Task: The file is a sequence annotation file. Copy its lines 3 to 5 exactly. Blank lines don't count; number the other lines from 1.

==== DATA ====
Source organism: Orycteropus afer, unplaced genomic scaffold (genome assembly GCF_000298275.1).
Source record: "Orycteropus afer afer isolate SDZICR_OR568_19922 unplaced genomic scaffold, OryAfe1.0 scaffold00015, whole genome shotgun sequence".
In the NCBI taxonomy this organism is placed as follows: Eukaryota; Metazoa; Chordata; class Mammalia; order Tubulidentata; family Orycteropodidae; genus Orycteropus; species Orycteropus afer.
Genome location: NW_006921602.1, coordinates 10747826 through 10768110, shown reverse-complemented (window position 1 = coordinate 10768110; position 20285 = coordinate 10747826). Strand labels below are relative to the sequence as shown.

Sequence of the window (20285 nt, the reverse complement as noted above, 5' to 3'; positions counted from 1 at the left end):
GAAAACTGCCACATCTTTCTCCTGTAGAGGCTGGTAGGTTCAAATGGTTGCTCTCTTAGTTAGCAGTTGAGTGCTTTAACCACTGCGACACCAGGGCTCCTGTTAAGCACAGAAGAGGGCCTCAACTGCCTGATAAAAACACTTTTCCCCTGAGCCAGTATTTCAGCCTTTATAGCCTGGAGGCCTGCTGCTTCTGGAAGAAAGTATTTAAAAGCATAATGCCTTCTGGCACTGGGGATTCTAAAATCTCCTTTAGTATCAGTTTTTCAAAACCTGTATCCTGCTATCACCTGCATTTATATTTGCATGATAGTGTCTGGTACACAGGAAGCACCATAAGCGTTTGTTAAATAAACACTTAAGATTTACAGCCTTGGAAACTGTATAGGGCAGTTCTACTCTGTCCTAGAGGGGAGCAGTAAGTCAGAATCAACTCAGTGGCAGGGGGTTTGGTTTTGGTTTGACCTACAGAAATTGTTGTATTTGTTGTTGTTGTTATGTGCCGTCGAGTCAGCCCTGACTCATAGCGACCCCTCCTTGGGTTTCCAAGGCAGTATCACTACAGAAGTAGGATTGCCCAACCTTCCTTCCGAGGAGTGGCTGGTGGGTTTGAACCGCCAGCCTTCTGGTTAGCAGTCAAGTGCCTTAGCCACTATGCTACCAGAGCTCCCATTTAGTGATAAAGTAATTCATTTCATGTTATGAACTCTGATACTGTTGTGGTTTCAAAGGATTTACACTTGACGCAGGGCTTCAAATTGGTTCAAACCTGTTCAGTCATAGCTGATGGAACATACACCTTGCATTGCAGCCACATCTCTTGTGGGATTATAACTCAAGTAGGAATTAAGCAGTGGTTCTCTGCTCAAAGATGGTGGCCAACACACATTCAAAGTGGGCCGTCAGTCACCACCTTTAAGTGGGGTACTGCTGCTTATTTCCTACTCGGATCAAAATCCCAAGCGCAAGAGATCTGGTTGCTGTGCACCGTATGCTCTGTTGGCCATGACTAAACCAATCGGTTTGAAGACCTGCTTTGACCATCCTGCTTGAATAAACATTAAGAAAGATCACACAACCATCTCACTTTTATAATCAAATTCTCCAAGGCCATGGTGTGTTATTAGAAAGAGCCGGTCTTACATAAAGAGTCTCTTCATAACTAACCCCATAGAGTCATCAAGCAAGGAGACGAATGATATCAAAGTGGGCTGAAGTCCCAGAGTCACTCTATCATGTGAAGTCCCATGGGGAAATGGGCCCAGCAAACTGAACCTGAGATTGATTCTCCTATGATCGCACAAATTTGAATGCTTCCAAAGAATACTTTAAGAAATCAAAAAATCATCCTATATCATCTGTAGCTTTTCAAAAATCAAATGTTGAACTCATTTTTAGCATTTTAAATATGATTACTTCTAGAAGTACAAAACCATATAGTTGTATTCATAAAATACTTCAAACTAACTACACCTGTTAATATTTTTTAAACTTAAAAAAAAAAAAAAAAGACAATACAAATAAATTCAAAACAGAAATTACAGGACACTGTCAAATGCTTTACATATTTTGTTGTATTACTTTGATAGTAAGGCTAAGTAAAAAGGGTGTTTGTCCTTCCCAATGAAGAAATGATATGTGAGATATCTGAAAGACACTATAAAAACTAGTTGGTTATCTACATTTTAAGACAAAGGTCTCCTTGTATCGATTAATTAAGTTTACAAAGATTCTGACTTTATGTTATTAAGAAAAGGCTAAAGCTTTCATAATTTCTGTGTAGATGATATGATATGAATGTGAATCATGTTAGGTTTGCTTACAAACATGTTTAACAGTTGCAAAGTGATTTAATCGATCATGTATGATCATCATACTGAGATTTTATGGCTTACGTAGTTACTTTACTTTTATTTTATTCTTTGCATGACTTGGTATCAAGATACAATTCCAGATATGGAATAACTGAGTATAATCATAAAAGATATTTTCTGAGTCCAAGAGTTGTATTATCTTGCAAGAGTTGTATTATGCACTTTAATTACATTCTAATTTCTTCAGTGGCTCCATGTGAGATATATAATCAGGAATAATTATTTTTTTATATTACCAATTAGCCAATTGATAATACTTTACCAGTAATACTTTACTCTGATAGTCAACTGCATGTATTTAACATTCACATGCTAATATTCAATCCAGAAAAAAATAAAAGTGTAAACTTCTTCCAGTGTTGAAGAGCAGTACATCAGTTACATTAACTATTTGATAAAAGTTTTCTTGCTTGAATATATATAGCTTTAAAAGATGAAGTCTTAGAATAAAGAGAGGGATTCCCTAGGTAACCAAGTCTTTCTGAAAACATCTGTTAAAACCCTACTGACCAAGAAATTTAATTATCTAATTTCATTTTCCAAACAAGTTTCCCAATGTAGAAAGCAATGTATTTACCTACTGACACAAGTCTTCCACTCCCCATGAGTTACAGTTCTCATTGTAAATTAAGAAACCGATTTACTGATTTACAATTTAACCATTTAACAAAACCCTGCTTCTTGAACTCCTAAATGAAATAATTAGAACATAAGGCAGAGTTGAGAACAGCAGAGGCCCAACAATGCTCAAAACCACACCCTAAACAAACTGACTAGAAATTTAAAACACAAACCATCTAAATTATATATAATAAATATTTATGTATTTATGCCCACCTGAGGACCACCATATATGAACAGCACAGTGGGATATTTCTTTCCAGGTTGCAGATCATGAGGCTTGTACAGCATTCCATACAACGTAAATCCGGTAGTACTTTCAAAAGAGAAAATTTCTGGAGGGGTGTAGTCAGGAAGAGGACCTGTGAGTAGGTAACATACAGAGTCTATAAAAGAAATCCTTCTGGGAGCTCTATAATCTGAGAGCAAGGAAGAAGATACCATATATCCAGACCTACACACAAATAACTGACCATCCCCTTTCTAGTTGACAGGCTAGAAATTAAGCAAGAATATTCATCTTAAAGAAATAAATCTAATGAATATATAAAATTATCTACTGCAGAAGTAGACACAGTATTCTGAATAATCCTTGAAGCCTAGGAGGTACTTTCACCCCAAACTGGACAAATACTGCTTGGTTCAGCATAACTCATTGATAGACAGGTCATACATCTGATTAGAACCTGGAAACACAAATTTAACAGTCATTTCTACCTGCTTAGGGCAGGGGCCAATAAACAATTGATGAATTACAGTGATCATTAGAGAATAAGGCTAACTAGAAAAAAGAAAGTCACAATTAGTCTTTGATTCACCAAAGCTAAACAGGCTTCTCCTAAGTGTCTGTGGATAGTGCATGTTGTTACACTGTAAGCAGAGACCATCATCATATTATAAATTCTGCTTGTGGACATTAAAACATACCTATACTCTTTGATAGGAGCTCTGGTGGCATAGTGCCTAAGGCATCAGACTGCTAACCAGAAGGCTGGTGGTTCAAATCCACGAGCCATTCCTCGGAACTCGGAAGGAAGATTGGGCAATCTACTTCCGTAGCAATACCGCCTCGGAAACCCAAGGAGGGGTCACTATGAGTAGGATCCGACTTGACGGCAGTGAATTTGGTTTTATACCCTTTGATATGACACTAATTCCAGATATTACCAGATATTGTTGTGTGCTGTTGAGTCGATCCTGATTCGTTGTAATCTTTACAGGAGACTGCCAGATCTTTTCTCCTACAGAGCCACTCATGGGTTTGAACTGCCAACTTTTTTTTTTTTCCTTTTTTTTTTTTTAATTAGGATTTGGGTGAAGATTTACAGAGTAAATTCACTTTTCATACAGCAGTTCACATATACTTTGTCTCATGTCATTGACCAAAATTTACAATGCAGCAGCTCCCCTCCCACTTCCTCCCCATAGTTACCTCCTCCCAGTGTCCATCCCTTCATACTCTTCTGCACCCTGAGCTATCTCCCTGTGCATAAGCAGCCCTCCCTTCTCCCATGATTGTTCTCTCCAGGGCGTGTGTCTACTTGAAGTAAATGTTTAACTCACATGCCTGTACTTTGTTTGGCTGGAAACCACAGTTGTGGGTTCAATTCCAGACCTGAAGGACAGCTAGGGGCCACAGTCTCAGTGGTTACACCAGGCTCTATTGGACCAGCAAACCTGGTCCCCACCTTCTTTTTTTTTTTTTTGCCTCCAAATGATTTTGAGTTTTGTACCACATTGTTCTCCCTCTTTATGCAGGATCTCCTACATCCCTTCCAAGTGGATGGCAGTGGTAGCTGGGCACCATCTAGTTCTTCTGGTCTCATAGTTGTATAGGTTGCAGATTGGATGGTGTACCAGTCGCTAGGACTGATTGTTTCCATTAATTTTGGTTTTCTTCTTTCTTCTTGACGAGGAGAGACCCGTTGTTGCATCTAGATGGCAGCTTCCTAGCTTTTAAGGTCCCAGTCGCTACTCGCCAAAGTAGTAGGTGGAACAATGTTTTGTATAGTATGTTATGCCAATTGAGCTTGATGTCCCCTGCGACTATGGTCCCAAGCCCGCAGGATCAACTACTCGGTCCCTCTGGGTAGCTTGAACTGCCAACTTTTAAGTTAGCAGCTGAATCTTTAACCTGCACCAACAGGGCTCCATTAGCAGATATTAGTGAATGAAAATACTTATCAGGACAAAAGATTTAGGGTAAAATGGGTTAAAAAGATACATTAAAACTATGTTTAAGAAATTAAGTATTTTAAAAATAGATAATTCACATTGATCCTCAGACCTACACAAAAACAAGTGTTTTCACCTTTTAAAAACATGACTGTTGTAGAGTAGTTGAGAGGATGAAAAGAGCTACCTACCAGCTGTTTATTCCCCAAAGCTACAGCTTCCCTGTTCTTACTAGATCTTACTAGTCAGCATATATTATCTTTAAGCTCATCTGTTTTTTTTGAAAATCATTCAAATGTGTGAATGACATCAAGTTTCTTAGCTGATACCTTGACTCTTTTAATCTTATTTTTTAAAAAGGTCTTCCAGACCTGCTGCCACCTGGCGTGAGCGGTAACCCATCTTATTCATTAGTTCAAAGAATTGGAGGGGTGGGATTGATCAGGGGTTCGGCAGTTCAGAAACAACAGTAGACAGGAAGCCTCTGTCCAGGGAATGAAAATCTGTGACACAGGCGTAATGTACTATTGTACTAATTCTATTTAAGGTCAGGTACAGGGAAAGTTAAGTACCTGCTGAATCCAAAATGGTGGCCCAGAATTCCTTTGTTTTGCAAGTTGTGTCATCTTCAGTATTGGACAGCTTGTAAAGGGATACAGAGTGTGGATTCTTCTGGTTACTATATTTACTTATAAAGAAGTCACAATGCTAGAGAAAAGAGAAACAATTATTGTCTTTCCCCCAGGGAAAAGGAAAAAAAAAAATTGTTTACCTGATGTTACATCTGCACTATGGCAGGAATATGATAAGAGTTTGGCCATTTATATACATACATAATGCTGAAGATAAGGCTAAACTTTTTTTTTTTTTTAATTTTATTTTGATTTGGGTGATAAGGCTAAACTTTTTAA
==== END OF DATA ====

In the NCBI taxonomy this organism is placed as follows: Eukaryota; Metazoa; Chordata; class Mammalia; order Tubulidentata; family Orycteropodidae; genus Orycteropus; species Orycteropus afer.
Genome location: NW_006921602.1, coordinates 10747826 through 10768110, shown reverse-complemented (window position 1 = coordinate 10768110; position 20285 = coordinate 10747826). Strand labels below are relative to the sequence as shown.

Sequence of the window (20285 nt, the reverse complement as noted above, 5' to 3'; positions counted from 1 at the left end):